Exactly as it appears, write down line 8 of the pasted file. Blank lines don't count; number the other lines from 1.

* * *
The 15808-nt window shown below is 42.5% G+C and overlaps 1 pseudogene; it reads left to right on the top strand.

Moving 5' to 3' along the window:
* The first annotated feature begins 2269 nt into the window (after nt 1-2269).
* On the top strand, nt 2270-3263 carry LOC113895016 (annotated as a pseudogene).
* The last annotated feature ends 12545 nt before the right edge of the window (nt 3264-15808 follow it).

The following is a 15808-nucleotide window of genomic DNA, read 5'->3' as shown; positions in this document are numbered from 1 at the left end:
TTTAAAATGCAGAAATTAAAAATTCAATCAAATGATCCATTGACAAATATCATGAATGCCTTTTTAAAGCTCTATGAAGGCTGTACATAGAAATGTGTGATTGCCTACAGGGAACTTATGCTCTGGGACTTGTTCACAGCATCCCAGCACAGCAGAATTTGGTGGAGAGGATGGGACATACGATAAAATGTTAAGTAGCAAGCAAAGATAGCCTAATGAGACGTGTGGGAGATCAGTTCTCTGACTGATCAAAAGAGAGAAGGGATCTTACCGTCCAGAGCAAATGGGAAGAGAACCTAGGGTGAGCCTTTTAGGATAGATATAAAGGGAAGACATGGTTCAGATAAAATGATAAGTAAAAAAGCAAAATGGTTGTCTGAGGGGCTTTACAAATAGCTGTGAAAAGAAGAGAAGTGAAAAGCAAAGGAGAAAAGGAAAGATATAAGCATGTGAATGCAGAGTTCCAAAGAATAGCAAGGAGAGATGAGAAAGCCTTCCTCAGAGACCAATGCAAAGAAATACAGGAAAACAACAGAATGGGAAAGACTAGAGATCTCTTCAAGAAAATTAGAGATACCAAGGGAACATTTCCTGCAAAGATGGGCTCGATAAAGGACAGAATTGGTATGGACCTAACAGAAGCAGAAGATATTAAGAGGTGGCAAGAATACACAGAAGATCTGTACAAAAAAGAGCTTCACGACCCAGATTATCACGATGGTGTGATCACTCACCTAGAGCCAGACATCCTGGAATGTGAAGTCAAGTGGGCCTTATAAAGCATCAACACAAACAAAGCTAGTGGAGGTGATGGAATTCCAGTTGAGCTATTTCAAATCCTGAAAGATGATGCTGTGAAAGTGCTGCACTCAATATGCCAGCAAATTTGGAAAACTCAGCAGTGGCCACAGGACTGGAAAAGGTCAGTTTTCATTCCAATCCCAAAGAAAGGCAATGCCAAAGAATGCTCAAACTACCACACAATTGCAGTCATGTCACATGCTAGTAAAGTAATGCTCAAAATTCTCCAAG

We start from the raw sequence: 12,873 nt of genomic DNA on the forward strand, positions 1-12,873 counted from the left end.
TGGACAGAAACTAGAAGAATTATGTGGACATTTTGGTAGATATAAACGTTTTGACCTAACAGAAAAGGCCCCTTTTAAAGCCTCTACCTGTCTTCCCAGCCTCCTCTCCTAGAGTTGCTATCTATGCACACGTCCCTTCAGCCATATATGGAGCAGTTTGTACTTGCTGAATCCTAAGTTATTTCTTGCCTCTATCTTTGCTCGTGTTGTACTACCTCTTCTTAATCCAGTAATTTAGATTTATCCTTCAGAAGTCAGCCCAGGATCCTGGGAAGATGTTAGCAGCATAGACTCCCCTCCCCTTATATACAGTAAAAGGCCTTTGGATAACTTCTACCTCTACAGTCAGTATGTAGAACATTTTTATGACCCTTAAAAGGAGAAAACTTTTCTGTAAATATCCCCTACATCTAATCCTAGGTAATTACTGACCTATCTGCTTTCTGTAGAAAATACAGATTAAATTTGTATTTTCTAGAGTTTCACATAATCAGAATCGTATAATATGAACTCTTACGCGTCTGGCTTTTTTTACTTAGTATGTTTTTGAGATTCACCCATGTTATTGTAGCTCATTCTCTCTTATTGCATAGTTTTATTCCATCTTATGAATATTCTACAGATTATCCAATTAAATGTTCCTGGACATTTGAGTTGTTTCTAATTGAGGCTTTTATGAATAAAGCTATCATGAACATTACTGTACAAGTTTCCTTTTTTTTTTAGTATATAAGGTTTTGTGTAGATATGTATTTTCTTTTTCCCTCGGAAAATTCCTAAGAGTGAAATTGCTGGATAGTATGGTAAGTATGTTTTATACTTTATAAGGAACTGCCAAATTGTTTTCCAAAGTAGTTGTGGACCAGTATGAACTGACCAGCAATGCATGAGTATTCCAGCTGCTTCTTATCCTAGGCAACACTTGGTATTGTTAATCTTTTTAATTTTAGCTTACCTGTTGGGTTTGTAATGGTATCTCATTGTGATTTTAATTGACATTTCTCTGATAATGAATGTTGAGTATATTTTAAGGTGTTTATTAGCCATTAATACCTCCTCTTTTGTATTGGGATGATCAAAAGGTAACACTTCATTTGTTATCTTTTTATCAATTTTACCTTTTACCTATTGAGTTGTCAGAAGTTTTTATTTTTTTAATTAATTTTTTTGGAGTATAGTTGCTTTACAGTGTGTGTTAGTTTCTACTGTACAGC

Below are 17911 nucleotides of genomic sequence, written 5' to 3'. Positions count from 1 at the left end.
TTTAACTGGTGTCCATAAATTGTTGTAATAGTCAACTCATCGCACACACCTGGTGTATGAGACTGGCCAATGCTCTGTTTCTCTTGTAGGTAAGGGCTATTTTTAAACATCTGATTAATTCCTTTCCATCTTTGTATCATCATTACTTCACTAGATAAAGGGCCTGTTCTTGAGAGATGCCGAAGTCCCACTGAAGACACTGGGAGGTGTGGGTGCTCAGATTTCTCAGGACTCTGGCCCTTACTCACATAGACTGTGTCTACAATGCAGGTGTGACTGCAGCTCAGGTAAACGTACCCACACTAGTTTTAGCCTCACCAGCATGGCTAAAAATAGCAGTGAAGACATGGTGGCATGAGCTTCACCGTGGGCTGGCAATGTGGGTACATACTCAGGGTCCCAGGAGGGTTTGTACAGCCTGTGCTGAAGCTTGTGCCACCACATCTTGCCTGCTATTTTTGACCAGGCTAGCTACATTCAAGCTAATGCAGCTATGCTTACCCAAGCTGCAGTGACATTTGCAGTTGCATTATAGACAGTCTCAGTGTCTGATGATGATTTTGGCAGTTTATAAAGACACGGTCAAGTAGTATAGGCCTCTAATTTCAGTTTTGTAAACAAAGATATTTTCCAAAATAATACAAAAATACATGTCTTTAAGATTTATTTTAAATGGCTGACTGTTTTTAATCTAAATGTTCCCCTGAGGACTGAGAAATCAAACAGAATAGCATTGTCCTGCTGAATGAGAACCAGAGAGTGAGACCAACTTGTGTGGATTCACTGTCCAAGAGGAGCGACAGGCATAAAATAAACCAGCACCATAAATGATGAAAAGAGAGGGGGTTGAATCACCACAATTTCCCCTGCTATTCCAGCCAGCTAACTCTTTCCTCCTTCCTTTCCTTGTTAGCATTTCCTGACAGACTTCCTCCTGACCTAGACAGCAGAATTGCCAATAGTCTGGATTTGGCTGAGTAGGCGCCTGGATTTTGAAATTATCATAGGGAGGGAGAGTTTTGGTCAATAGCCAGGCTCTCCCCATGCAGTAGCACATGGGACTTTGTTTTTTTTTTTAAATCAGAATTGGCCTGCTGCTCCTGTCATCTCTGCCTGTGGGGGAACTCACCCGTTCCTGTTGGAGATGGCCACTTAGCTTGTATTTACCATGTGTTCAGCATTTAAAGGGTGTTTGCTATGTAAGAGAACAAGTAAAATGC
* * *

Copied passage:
We start from the raw sequence: 12,873 nt of genomic DNA on the forward strand, positions 1-12,873 counted from the left end.